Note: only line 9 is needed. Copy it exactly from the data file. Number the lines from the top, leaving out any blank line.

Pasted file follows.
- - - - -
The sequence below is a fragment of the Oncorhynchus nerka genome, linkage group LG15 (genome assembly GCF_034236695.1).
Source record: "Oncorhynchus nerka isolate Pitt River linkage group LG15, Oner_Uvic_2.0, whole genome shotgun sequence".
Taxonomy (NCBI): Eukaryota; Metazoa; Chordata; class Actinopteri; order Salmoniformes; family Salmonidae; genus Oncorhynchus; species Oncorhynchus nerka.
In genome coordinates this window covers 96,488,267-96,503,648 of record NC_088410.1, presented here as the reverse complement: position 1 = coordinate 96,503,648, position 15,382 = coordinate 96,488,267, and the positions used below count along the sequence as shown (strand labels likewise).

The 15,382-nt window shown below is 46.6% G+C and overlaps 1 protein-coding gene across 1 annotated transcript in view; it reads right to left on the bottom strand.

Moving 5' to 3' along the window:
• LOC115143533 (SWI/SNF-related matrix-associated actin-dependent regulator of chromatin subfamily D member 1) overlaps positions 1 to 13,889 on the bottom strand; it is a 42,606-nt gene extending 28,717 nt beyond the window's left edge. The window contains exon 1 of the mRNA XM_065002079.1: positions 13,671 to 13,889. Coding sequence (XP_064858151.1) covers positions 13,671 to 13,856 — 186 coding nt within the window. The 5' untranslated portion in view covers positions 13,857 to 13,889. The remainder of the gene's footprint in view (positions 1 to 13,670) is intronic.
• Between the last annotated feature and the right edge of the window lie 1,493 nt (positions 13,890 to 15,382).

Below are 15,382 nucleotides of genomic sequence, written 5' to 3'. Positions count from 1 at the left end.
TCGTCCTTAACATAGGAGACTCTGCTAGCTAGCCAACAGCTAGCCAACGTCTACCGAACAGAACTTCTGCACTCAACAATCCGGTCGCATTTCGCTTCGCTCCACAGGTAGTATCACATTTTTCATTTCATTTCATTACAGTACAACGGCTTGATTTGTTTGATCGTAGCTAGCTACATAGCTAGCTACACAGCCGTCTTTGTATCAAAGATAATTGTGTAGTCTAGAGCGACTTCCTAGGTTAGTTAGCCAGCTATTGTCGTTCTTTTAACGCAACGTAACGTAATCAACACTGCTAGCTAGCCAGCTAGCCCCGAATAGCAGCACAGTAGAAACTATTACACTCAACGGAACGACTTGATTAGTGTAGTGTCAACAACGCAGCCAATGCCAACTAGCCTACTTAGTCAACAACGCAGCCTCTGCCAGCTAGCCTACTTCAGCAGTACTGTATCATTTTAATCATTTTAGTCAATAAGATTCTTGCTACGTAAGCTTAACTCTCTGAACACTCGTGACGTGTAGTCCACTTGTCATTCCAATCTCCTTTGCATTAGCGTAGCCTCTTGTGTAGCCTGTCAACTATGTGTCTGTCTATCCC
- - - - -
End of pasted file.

Below are 15,382 nucleotides of genomic sequence, written 5' to 3'. Positions count from 1 at the left end.